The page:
Dcbel, a developer of home energy optimization solutions, raised over $50 million in Series B funding from Volvo, Coatue, Real Ventures, Idealist Capital, and Investissement Québec.

Aether, a developer of rare metal extraction solutions, raised $49 million in Series A funding co-led by Natural Capital and Unless.

Rondo Energy, a developer of energy storage solutions, raised $60 million from Breakthrough Energy Ventures, Energy Impact Partners, SCG, Titan, Microsoft's Climate Innovation Fund, Rio Tinto, SABIC, Aramco Ventures, SDCL Energy Efficiency Income Trust, and John Doerr.

Mitra Chem, a supplier of iron-based cathode materials for batteries, held a $40 million first close on a $60 million Series B round led by General Motors.

Mendaera, a healthcare robotics startup, raised $24 million in Series A funding. Lux Capital led, with participation from Founders Fund, Operator Partners, and Allen & Co.

Ocuco, an Ireland-based provider of cloud software solutions for the eyecare industry, raised $60 million from Accel-KKR.

Ceibo, a Chilean developer of copper mining tech, raised over $30 million in Series B funding from BHP Ventures.

ZetaChain, a layer-one blockchain developer, raised $27 million in equity funding from Blockchain.com, Human Capital, VY Capital, Sky9 Capital, Jane Street Capital, VistaLabs, CMT Digital, Foundation Capital, Lingfeng Capital, GSR, Kudasai, and Krust.

Figur8, a musculoskeletal health platform, raised $25 million in Series A-1 funding. First Spark Ventures led, with participation from DigiTx Partners and Phoenix Venture Partners.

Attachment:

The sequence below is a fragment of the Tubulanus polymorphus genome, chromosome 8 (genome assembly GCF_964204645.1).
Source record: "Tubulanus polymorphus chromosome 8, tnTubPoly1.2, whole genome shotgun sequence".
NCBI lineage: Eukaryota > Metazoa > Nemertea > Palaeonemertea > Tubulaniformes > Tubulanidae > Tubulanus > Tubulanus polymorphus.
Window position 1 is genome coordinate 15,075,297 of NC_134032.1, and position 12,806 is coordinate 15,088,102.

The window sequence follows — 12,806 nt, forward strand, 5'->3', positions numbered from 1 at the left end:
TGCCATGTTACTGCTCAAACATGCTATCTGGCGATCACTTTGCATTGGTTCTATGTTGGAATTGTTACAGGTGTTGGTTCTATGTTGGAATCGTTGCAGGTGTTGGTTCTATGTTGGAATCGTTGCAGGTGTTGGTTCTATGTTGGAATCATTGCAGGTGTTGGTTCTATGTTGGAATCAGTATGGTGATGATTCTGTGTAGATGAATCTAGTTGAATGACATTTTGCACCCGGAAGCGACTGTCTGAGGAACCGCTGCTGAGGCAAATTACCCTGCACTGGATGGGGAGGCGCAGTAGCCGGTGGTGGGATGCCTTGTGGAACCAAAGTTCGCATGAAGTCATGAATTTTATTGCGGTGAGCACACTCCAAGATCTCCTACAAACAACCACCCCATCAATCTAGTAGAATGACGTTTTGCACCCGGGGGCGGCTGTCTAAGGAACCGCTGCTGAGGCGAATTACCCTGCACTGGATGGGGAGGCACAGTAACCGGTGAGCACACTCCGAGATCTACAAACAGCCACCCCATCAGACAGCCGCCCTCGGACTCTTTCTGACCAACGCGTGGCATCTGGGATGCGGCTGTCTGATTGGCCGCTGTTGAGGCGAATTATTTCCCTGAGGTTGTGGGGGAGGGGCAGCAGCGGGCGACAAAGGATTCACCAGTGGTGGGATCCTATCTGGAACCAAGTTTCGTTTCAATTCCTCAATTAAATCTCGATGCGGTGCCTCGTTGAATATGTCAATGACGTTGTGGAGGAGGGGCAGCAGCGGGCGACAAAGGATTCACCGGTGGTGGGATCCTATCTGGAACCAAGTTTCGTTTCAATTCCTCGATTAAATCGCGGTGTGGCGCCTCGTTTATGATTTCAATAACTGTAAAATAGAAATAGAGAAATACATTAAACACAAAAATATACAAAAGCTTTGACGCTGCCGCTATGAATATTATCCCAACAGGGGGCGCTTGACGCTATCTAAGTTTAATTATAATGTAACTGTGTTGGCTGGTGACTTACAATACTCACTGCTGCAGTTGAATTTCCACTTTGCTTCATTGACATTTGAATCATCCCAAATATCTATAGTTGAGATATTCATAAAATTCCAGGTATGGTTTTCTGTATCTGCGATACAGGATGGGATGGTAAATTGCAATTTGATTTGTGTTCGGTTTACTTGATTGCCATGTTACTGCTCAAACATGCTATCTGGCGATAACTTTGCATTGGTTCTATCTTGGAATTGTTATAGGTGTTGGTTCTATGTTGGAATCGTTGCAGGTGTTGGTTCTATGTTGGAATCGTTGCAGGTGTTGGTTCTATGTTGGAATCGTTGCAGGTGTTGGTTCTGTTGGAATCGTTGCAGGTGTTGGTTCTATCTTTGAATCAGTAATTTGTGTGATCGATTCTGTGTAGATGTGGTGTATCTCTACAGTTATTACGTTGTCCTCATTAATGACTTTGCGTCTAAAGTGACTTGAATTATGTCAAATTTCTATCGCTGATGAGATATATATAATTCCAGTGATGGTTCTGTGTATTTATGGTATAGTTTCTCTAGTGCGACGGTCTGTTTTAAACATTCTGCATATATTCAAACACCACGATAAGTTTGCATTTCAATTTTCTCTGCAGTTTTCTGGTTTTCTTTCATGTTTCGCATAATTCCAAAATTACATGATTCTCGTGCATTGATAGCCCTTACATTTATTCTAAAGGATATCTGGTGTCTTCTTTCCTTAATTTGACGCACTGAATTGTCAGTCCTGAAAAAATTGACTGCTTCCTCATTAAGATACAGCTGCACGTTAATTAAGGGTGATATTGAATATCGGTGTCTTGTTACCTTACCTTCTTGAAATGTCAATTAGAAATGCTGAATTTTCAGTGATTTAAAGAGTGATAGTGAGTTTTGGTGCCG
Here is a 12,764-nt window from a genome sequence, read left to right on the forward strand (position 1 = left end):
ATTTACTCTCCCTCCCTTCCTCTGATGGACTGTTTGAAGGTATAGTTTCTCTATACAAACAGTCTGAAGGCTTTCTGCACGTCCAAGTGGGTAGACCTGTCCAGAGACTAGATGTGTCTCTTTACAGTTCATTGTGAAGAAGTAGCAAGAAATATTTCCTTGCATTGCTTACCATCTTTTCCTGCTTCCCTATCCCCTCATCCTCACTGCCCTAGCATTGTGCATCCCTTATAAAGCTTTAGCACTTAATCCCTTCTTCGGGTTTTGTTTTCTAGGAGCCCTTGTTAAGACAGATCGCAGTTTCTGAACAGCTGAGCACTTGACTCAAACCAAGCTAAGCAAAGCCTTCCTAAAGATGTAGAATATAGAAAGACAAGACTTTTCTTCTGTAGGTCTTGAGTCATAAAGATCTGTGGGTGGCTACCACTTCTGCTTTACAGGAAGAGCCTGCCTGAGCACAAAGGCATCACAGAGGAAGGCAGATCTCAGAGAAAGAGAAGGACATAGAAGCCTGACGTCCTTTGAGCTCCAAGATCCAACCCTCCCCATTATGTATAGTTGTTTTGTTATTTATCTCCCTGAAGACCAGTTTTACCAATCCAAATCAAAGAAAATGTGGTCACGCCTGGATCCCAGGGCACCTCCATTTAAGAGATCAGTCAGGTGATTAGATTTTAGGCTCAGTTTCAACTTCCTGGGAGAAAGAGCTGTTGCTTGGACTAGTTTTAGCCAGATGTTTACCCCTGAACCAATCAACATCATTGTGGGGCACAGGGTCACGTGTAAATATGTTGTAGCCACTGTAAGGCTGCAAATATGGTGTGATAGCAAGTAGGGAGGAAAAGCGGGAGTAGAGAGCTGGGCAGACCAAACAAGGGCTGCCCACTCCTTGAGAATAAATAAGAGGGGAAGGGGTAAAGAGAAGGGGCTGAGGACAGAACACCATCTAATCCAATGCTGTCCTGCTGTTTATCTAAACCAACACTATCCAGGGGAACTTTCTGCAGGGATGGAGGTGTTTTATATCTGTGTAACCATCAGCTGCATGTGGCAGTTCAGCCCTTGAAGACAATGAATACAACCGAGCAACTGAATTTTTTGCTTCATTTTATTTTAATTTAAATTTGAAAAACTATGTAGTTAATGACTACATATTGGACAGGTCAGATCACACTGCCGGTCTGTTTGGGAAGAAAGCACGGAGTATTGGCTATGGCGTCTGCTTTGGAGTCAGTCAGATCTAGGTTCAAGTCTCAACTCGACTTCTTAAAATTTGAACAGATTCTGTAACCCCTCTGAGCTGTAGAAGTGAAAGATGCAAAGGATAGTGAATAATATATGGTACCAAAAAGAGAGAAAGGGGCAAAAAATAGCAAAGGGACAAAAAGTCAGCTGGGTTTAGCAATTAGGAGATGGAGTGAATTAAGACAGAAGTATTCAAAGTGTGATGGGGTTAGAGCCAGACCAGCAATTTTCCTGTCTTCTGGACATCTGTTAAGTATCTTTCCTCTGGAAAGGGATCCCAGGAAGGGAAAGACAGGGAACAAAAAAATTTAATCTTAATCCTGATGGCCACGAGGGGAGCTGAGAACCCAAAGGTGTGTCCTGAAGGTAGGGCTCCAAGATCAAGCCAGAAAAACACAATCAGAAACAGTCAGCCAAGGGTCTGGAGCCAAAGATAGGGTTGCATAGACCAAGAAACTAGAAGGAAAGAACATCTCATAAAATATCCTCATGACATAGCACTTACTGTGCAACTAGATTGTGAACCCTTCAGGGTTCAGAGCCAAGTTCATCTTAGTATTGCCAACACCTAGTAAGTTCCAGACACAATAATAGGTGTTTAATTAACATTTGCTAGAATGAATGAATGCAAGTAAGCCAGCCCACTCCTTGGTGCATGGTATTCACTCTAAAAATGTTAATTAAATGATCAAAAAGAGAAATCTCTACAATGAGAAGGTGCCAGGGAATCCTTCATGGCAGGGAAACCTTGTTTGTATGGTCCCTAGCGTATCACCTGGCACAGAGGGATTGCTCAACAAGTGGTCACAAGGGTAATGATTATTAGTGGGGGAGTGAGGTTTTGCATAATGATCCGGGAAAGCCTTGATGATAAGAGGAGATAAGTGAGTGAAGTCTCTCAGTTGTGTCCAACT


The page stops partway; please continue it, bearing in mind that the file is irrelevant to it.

Lindus Health, a London-based clinical trial platform, raised $18 million in Series A funding from Creandum and Peter Thiel, as well as existing backers firstminute, Seedcamp, Hambro Perks, and Amino Collective.

Trove, a fashion resale solutions developer, raised $30 million in Series E funding. Wellington Management and ArcTern Ventures co-led, with participation from Mitsui Fudosan's CVC Fund, G2 Venture Partners, and Prelude Ventures.

DynamoFL, an enterprise-focused LLM adoption platform, raised $15.1 million in Series A funding. Canapi Ventures and Nexus Venture Partners co-led, with participation from Formus Capital and Soma Capital.

FUNDRAISING | Buyout, growth, credit & venture

Blackstone held the final close of its energy transition credit fund after hitting its $7.1 billion hard cap.

Hayfin raised more than €6 billion to date for its fourth direct lending fund, with a €7 billion hard cap.

CVC Capital Partners has raised over $4.5 billion to date for its Asia-focused fund, with a final target of $6 billion.

Princeton Equity Group held the final close of its second fund with $575 million in total commitments after hitting its hard cap.

Growtheum Capital Partners, a Singapore-based buyout firm, raised $567 million for its debut fund.

Balbec raised $460 million for its latest flagship credit fund.

Angeles Equity Partners raised $500 million for its third fund.

Soma Capital is raising up to $200 million for its fourth venture fund.

DNX Ventures raised $50 million against a $200 million target for its fourth fund.

THE READOUT | Worth your time

1. Music catalog sales are the latest alternative asset piquing private equity interest.

• Axios’ Kia Kokalitcheva sat down with specialist investor Shamrock Capital to learn more about their model. (Check it out: Axios)

2. The latest attacks in Daniel Och’s feud with Sculptor Capital Management.

• The hedge fund world’s nastiest fight that just doesn’t seem to stop. FT’s Alphaville looks at the most recent developments. (Check it out: FT)

3. Some light reading on the private credit landscape.

UBS published its 2023 private credit primer, providing a summary introduction to the current funding trend that’s taking over private equity financings. (Check it out: UBS)

Thanks for reading, catch you guys next week. Drop a line with any feedback or scoops (just reply here; kept anonymous).

— Sam